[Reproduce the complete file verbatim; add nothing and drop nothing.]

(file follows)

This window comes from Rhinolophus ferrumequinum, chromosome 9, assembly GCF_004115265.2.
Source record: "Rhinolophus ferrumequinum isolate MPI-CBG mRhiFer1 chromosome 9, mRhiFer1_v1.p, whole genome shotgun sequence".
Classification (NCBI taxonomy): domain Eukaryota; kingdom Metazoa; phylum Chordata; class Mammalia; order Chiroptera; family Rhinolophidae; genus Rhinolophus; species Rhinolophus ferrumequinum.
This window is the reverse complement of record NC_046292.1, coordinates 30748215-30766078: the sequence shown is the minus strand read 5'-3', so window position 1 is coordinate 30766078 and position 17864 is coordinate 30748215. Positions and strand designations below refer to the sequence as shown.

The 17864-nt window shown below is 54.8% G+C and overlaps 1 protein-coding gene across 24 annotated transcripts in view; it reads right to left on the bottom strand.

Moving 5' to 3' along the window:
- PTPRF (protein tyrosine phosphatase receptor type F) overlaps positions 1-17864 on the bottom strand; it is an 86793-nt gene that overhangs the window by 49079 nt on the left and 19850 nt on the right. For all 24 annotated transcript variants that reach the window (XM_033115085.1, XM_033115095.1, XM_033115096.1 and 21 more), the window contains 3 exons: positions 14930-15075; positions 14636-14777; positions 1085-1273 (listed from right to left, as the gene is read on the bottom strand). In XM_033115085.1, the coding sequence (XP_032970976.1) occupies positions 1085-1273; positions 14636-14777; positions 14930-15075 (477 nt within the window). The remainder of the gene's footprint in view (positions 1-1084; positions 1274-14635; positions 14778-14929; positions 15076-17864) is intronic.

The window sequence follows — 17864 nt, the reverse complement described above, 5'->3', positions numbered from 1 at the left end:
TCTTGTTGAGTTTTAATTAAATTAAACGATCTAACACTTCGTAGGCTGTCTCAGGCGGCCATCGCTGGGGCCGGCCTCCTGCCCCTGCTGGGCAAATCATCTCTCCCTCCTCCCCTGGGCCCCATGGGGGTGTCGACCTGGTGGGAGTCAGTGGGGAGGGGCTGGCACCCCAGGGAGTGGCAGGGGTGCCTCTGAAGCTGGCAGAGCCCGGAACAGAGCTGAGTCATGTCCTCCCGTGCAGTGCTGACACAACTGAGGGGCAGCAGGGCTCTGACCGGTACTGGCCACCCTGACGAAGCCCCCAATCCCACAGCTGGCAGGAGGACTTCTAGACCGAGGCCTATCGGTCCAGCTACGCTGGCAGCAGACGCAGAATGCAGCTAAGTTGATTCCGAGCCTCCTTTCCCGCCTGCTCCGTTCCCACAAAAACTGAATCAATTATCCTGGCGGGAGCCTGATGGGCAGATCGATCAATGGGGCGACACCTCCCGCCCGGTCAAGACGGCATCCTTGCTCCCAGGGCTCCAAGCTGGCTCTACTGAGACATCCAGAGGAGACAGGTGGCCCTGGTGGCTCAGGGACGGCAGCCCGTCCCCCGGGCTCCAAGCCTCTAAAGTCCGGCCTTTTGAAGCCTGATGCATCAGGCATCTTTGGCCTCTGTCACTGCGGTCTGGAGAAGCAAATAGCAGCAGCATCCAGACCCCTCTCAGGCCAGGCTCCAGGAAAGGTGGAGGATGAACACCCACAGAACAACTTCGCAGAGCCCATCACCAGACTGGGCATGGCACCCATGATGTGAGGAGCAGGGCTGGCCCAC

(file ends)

This window comes from Rhinolophus ferrumequinum, chromosome 9, assembly GCF_004115265.2.
Source record: "Rhinolophus ferrumequinum isolate MPI-CBG mRhiFer1 chromosome 9, mRhiFer1_v1.p, whole genome shotgun sequence".
Classification (NCBI taxonomy): domain Eukaryota; kingdom Metazoa; phylum Chordata; class Mammalia; order Chiroptera; family Rhinolophidae; genus Rhinolophus; species Rhinolophus ferrumequinum.
This window is the reverse complement of record NC_046292.1, coordinates 30748215-30766078: the sequence shown is the minus strand read 5'-3', so window position 1 is coordinate 30766078 and position 17864 is coordinate 30748215. Positions and strand designations below refer to the sequence as shown.

The 17864-nt window shown below is 54.8% G+C and overlaps 1 protein-coding gene across 24 annotated transcripts in view; it reads right to left on the bottom strand.

Moving 5' to 3' along the window:
- PTPRF (protein tyrosine phosphatase receptor type F) overlaps positions 1-17864 on the bottom strand; it is an 86793-nt gene that overhangs the window by 49079 nt on the left and 19850 nt on the right. For all 24 annotated transcript variants that reach the window (XM_033115085.1, XM_033115095.1, XM_033115096.1 and 21 more), the window contains 3 exons: positions 14930-15075; positions 14636-14777; positions 1085-1273 (listed from right to left, as the gene is read on the bottom strand). In XM_033115085.1, the coding sequence (XP_032970976.1) occupies positions 1085-1273; positions 14636-14777; positions 14930-15075 (477 nt within the window). The remainder of the gene's footprint in view (positions 1-1084; positions 1274-14635; positions 14778-14929; positions 15076-17864) is intronic.

The window sequence follows — 17864 nt, the reverse complement described above, 5'->3', positions numbered from 1 at the left end:
TCTTGTTGAGTTTTAATTAAATTAAACGATCTAACACTTCGTAGGCTGTCTCAGGCGGCCATCGCTGGGGCCGGCCTCCTGCCCCTGCTGGGCAAATCATCTCTCCCTCCTCCCCTGGGCCCCATGGGGGTGTCGACCTGGTGGGAGTCAGTGGGGAGGGGCTGGCACCCCAGGGAGTGGCAGGGGTGCCTCTGAAGCTGGCAGAGCCCGGAACAGAGCTGAGTCATGTCCTCCCGTGCAGTGCTGACACAACTGAGGGGCAGCAGGGCTCTGACCGGTACTGGCCACCCTGACGAAGCCCCCAATCCCACAGCTGGCAGGAGGACTTCTAGACCGAGGCCTATCGGTCCAGCTACGCTGGCAGCAGACGCAGAATGCAGCTAAGTTGATTCCGAGCCTCCTTTCCCGCCTGCTCCGTTCCCACAAAAACTGAATCAATTATCCTGGCGGGAGCCTGATGGGCAGATCGATCAATGGGGCGACACCTCCCGCCCGGTCAAGACGGCATCCTTGCTCCCAGGGCTCCAAGCTGGCTCTACTGAGACATCCAGAGGAGACAGGTGGCCCTGGTGGCTCAGGGACGGCAGCCCGTCCCCCGGGCTCCAAGCCTCTAAAGTCCGGCCTTTTGAAGCCTGATGCATCAGGCATCTTTGGCCTCTGTCACTGCGGTCTGGAGAAGCAAATAGCAGCAGCATCCAGACCCCTCTCAGGCCAGGCTCCAGGAAAGGTGGAGGATGAACACCCACAGAACAACTTCGCAGAGCCCATCACCAGACTGGGCATGGCACCCATGATGTGAGGAGCAGGGCTGGCCCAC